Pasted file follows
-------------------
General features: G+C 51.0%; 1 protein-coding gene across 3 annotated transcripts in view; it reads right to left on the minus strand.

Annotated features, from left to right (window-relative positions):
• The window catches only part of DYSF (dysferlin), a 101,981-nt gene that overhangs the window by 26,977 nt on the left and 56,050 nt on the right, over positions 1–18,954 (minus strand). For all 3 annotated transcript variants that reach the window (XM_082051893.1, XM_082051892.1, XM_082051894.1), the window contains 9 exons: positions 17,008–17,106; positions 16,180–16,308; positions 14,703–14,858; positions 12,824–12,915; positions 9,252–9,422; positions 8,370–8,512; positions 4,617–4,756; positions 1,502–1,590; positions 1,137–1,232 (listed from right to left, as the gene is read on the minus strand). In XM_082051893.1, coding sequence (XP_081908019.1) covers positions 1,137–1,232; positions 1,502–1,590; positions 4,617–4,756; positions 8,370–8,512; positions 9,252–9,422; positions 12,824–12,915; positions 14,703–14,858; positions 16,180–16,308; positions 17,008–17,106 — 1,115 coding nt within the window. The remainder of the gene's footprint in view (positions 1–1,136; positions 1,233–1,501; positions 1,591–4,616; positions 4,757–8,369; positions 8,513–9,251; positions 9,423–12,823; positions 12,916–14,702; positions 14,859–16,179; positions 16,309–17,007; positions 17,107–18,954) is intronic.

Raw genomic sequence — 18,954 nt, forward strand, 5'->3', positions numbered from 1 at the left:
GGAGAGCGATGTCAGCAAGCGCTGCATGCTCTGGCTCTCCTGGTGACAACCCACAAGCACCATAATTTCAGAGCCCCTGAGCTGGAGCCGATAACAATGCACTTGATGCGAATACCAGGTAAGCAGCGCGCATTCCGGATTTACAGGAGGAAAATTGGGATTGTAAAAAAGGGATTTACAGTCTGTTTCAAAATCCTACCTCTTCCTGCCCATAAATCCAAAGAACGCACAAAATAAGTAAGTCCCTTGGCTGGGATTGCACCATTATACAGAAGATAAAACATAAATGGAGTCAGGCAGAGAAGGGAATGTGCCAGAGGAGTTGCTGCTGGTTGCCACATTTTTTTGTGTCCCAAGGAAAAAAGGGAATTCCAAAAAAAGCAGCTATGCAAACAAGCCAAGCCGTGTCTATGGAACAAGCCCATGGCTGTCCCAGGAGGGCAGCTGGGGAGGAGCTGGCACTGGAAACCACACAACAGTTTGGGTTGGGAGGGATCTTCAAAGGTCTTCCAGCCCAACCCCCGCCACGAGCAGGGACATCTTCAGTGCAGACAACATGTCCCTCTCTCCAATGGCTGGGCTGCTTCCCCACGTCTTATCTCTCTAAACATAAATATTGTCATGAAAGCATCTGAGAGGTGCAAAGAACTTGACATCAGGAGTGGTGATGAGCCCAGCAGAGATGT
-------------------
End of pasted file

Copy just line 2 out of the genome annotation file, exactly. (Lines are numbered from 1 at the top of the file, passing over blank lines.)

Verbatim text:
Annotated features, from left to right (window-relative positions):